During this era when the behavior of the likes of Bill O’Reilly, Harvey Weinstein, and Predator- in-Chief Donald Trump is coming to light, it is important that everyone, especially women, know what to expect in the workplace and what recourse they have when they suffer sexual harassment and/or discrimination.
One would think that Missouri, recognizing the struggles of workers, would want to provide further protections for workers. To the contrary, in the last legislative session, Missouri’s lawmakers chose to decrease the protections of workers and lessened their ability to recover financially if the employer is found to have committed unlawful behavior.
The main change and the most exciting for employers is that the new law does away with Missouri’s “contributing factor” standard for adverse employment decisions. The “contributing factor” standard has been relatively easy for employees to meet. Employees needed to show only that discrimination contributed to termination, demotion. Under the new version of the law, the employee plaintiff will be required to establish that the claimed act of unlawful bias was a “motivating factor” for the challenged employment decision. This change makes it much harder for employees to prove discrimination.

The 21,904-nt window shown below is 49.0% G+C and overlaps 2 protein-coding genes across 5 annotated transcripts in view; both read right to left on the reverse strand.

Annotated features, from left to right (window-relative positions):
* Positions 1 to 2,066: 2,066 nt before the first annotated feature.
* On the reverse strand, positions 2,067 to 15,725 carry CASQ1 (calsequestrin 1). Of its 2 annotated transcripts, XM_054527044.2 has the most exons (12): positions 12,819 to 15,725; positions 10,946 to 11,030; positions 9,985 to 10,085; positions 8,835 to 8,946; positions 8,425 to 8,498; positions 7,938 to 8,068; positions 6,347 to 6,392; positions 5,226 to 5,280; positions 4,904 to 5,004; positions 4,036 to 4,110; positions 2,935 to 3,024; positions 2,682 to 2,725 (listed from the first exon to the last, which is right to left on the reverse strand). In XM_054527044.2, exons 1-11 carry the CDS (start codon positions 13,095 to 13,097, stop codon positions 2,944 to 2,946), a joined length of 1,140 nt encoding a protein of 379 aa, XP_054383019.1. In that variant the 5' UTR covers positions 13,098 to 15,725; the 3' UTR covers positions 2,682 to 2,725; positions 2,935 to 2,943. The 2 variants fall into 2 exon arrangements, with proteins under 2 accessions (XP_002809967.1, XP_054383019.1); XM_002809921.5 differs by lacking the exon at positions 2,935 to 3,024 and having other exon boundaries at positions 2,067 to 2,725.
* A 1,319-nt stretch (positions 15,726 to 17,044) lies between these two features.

The other ways Missouri has just harmed employees is by creating limitations on the amount of money employees can recover if the employees prevail against the employers after make it past all the hurtles in the law. For most small to medium size employers, employees can recover only $50,000 for emotional distress.
Missouri law has not gotten better for women suffering sexual harassment in the workplace, still one of the most common forms of discrimination. Sexual harassment is a form of sex discrimination based on sexually explicit behavior. Unwelcome sexual advances, requests for sexual favors and other verbal or physical conduct of a sexual nature constitute sexual harassment only when such conduct creates an intimidating, hostile or offensive working environment. This is where the sexual conduct is so pervasive or severe that it creates an abusive working environment. So, in other words, it needs to be very, very bad. It is also not lawful for an employer to make sex a condition of employment or promotion, which is really the least lawmakers can do for women.